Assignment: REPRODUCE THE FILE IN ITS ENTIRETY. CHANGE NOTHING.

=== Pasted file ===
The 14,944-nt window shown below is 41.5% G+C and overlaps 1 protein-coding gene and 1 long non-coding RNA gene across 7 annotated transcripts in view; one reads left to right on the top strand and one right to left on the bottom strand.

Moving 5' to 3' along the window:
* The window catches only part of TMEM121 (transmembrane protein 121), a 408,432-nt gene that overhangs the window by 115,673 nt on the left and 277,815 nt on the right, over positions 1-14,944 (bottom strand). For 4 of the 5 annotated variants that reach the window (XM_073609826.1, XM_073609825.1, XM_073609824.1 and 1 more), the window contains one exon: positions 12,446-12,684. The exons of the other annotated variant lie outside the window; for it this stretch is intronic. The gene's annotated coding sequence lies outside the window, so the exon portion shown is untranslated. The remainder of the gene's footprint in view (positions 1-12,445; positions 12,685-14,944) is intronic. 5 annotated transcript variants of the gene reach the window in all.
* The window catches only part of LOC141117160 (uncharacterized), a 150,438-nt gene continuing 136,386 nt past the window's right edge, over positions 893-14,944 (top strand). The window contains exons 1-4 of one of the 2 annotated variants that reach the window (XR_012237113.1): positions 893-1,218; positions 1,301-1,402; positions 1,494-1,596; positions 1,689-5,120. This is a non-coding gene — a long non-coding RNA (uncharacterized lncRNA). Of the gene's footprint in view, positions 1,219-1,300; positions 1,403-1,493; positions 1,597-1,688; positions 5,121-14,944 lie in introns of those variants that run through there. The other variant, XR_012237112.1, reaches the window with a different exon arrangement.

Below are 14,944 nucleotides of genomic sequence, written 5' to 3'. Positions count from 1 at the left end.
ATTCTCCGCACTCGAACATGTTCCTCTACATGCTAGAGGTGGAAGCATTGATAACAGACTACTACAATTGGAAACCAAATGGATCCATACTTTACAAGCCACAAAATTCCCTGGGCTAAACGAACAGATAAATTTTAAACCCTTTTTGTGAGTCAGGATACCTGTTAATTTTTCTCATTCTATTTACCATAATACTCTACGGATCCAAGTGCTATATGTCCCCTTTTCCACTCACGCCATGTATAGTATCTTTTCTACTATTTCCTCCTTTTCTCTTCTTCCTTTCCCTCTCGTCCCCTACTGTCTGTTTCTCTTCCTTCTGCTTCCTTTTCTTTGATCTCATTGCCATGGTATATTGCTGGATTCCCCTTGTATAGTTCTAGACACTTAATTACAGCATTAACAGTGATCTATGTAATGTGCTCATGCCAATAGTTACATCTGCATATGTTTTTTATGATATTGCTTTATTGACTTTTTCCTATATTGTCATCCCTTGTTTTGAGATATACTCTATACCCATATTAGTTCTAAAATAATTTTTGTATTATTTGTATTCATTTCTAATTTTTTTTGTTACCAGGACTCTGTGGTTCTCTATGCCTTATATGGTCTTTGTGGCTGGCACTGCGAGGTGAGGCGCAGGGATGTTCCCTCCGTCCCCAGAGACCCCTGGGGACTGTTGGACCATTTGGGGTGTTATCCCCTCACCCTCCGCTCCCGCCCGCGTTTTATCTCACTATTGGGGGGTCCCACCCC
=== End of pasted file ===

The 14,944-nt window shown below is 41.5% G+C and overlaps 1 protein-coding gene and 1 long non-coding RNA gene across 7 annotated transcripts in view; one reads left to right on the top strand and one right to left on the bottom strand.

Moving 5' to 3' along the window:
* The window catches only part of TMEM121 (transmembrane protein 121), a 408,432-nt gene that overhangs the window by 115,673 nt on the left and 277,815 nt on the right, over positions 1-14,944 (bottom strand). For 4 of the 5 annotated variants that reach the window (XM_073609826.1, XM_073609825.1, XM_073609824.1 and 1 more), the window contains one exon: positions 12,446-12,684. The exons of the other annotated variant lie outside the window; for it this stretch is intronic. The gene's annotated coding sequence lies outside the window, so the exon portion shown is untranslated. The remainder of the gene's footprint in view (positions 1-12,445; positions 12,685-14,944) is intronic. 5 annotated transcript variants of the gene reach the window in all.
* The window catches only part of LOC141117160 (uncharacterized), a 150,438-nt gene continuing 136,386 nt past the window's right edge, over positions 893-14,944 (top strand). The window contains exons 1-4 of one of the 2 annotated variants that reach the window (XR_012237113.1): positions 893-1,218; positions 1,301-1,402; positions 1,494-1,596; positions 1,689-5,120. This is a non-coding gene — a long non-coding RNA (uncharacterized lncRNA). Of the gene's footprint in view, positions 1,219-1,300; positions 1,403-1,493; positions 1,597-1,688; positions 5,121-14,944 lie in introns of those variants that run through there. The other variant, XR_012237112.1, reaches the window with a different exon arrangement.

Below are 14,944 nucleotides of genomic sequence, written 5' to 3'. Positions count from 1 at the left end.
ATTCTCCGCACTCGAACATGTTCCTCTACATGCTAGAGGTGGAAGCATTGATAACAGACTACTACAATTGGAAACCAAATGGATCCATACTTTACAAGCCACAAAATTCCCTGGGCTAAACGAACAGATAAATTTTAAACCCTTTTTGTGAGTCAGGATACCTGTTAATTTTTCTCATTCTATTTACCATAATACTCTACGGATCCAAGTGCTATATGTCCCCTTTTCCACTCACGCCATGTATAGTATCTTTTCTACTATTTCCTCCTTTTCTCTTCTTCCTTTCCCTCTCGTCCCCTACTGTCTGTTTCTCTTCCTTCTGCTTCCTTTTCTTTGATCTCATTGCCATGGTATATTGCTGGATTCCCCTTGTATAGTTCTAGACACTTAATTACAGCATTAACAGTGATCTATGTAATGTGCTCATGCCAATAGTTACATCTGCATATGTTTTTTATGATATTGCTTTATTGACTTTTTCCTATATTGTCATCCCTTGTTTTGAGATATACTCTATACCCATATTAGTTCTAAAATAATTTTTGTATTATTTGTATTCATTTCTAATTTTTTTTGTTACCAGGACTCTGTGGTTCTCTATGCCTTATATGGTCTTTGTGGCTGGCACTGCGAGGTGAGGCGCAGGGATGTTCCCTCCGTCCCCAGAGACCCCTGGGGACTGTTGGACCATTTGGGGTGTTATCCCCTCACCCTCCGCTCCCGCCCGCGTTTTATCTCACTATTGGGGGGTCCCACCCC